As a runner, I thought anyone but athletes had issues with food. After all, weren’t we the epitome of health? Lean and strong, thanks to exercise? I had to be the broken, I thought. I had to be the one with the lack of discipline around food.
These thoughts, unfortunately, are what landed me in binge eating disorder in the first place.
It all began with this thought that my appetite was “broken,” that maybe if I just adjusted what and how much I ate, I would be “right” again. I made these changes and lost weight. With weight loss, came the fastest times I had ever run in my life.
Unfortunately, this “success” only caused me to hide the pain of restricting food further. What could possibly be “wrong” if I was running so well? What could be “wrong” if no one was addressing my period loss, if no one was even talking about eating disorders and how prevalent they really were in athletes?
And, I thought, this obsession with food couldn’t possibly be an eating disorder. I ate three meals a day. As a runner, I knew I had to fuel properly. I knew I needed nutrition from all of the food groups. However, I wasn’t allowing myself to eat enough. I didn’t trust my body, didn’t think it could eat “right” unless I controlled it “properly.” I began to believe that any extra bite of food wasn’t true hunger, but emotional eating. I worried more about broken bones from not eating “perfectly,” rather than the unknown eating disorder that would develop from here, one that no one talked about: Binge eating.
After years of denying what I thought to be emotional, greedy, gluttonous desires, my body began to fight back.
I ran in silence, but my body spoke up for me. Occasional binges turned into weekly binges, turned into daily binges. I found it difficult to stop thinking about food, and the food cravings were more intense than I had ever experienced in my life. I couldn’t sleep at night until I gave in to what my mind obsessed about, and I couldn’t concentrate on my studies until I was full with food.
I panicked and tried to exert more control by restricting food to compensate for all I had eaten. This began a vicious restrict-binge cycle that only worsened the eating disorder, but I was sure my problem wasn’t “bad enough” because I was now gaining weight, not losing it. Weren’t people with eating disorders emaciated? And no one in the sports world talked about food issues, let alone this side of eating disorders. Anorexia, for a while, seemed “better” and easier to bring up than binge eating.
Now with clarity for what happened and how, I see that bingeing, or eating more than I deemed “appropriate,” wasn’t a result of emotional eating. My emotional eating (or rather, non-eating) began with the anorexia I had unknowingly developed. The binge eating was a result of that emotional non-eating, and the intensity in which I binged was out of fear of my loss of control and desire to regain the “success” I had tied to running faster at a lower weight.
These issues surrounding food were not resolved by finding “discipline” and “willpower” (as I thought they would). They were healed by realizing that binge eating was an eating disorder and that restricting food had played a role in its development. They were fixed by going through a long, intense recovery process to accepting my body as it was, and understanding that happiness couldn’t just be found in fast performances or my sole identity as a runner. They were fixed by learning to trust my hunger, and that my body was never “broken.”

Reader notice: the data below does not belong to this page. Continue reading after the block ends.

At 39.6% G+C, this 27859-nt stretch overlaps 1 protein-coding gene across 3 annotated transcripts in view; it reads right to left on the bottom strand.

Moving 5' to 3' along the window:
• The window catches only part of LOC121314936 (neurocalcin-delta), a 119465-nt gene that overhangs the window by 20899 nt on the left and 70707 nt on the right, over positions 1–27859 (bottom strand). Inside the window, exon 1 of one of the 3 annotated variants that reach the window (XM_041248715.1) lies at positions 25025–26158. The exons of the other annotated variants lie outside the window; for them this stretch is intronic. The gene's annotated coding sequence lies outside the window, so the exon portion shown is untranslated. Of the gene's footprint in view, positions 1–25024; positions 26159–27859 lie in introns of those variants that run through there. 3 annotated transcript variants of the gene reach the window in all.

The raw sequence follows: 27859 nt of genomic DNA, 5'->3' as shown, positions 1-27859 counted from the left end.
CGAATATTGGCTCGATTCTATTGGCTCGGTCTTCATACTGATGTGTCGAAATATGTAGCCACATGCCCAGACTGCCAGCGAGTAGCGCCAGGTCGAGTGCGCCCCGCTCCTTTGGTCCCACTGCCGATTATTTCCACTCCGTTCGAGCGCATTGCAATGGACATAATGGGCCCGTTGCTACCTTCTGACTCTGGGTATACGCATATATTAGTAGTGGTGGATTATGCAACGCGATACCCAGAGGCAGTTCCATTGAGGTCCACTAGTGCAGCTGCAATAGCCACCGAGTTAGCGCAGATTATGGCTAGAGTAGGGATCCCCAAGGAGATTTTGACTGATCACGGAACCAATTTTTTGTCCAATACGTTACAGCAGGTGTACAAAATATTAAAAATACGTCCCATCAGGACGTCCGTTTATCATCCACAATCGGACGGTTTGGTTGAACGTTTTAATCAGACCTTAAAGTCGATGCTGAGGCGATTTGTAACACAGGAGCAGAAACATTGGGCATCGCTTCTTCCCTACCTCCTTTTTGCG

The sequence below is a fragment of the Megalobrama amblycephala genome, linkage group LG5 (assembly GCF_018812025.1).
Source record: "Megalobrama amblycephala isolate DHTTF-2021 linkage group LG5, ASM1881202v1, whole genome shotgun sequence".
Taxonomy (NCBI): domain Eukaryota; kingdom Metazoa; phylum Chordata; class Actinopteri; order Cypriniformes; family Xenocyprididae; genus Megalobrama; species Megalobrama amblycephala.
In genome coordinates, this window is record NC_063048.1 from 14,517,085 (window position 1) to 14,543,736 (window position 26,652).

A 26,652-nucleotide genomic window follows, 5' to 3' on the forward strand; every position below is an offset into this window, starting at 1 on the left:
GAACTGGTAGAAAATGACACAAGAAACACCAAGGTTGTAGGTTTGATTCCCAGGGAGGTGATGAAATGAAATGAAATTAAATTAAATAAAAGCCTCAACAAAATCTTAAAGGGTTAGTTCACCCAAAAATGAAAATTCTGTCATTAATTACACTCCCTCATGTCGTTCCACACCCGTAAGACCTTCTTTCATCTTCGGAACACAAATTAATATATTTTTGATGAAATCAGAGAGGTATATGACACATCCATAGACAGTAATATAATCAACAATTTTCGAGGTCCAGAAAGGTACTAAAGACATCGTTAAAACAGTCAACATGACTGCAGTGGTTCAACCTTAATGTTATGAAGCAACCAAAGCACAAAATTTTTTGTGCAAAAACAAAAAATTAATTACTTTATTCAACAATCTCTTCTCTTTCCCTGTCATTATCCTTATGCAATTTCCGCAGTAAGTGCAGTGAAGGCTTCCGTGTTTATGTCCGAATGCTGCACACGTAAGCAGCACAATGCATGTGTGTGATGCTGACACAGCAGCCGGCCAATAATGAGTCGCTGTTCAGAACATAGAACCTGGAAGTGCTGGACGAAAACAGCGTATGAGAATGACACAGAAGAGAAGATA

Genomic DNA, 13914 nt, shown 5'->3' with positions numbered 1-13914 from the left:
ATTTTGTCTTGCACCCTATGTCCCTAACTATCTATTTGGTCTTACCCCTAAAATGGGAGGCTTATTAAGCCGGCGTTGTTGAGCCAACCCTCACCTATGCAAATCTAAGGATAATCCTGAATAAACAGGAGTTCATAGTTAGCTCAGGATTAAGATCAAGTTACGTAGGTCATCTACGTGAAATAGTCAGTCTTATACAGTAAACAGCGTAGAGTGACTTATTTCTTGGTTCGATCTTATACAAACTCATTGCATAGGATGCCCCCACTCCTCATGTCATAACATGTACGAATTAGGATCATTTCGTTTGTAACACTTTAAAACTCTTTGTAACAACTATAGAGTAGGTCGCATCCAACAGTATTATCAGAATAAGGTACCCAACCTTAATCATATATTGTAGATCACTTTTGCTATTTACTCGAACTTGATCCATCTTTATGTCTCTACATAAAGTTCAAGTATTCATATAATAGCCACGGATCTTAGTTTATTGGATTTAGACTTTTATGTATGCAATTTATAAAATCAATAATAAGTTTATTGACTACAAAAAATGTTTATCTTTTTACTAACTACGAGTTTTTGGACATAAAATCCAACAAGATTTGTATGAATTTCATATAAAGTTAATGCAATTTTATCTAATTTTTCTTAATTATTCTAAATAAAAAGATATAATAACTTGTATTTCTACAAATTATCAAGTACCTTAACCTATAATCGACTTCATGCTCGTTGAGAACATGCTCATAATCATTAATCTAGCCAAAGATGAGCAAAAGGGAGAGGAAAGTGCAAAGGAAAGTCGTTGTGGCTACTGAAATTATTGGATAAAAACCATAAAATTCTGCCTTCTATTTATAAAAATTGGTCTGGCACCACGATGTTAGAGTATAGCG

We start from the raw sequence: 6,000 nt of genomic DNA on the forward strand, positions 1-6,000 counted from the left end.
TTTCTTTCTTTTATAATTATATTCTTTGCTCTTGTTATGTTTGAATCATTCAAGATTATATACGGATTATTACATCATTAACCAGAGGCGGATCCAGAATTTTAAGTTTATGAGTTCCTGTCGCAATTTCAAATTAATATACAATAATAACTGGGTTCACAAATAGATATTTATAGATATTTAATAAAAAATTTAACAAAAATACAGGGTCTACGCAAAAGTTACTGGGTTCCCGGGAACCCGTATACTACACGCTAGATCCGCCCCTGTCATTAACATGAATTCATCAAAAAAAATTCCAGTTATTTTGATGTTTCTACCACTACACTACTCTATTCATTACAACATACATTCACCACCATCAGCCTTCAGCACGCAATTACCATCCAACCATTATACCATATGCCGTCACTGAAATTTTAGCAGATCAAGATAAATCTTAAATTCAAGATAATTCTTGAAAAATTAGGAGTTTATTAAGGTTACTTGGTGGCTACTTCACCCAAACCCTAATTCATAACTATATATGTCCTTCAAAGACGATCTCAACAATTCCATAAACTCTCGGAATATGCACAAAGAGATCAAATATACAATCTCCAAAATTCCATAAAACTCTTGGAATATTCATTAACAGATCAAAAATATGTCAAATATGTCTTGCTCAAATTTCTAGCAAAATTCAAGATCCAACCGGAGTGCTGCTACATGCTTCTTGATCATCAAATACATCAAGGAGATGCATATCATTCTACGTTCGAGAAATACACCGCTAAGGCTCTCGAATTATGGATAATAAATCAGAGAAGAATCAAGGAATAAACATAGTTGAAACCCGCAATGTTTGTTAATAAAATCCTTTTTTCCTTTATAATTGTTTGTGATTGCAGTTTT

I had to dive into what made me even think that in the first place.
Combined with therapy, seeing an eating disorder dietitian, and being open about my struggles through my website www.RunninginSilence.com and self-help book Running in Silence (Koehler Books, 2016), I began to heal. I was also messaged by many other athletes imprisoned in this same lonely, confusing and career-ending experience (it turns out I wasn’t the only one running in silence). Yet many athletic programs weren’t talking about it—especially not binge eating—and not enough people were aware of the mental and physical consequences. If an athlete “looked” healthy and fit, wasn’t everything “fine”?
It has become my mission through Running in Silence to bring awareness to those who can help make improvements for the mental well-being of athletes, as well as offer resources for those in the eating disorder recovery process. It is encouraging when athletes raise their voices about all sides of eating disorders, their consequences, and create a new definition of success beyond numbers so that athletes after them don’t remain silent—and trapped—as long as I did.
If you’re an athlete seeking support for an eating disorder, know there are many resources available today.
Rachael Steil, author of the self-help memoir Running in Silence, writes articles about running and eating disorders for her website www.RunninginSilence.com (awarded Top Eating Disorder Blog), and is a speaker and advocate. She was 6th and 7th place NAIA All-American in cross country and track for Aquinas College, and now coaches at Grandville High School. Steil’s work has been endorsed by Nancy Clark, registered dietitian and board certified specialist in sports dietetics, and Suzy Favor Hamilton, Olympic middle distance runner and mental health advocate. Steil’s greatest achievement was not breaking a physical barrier, but a mental one.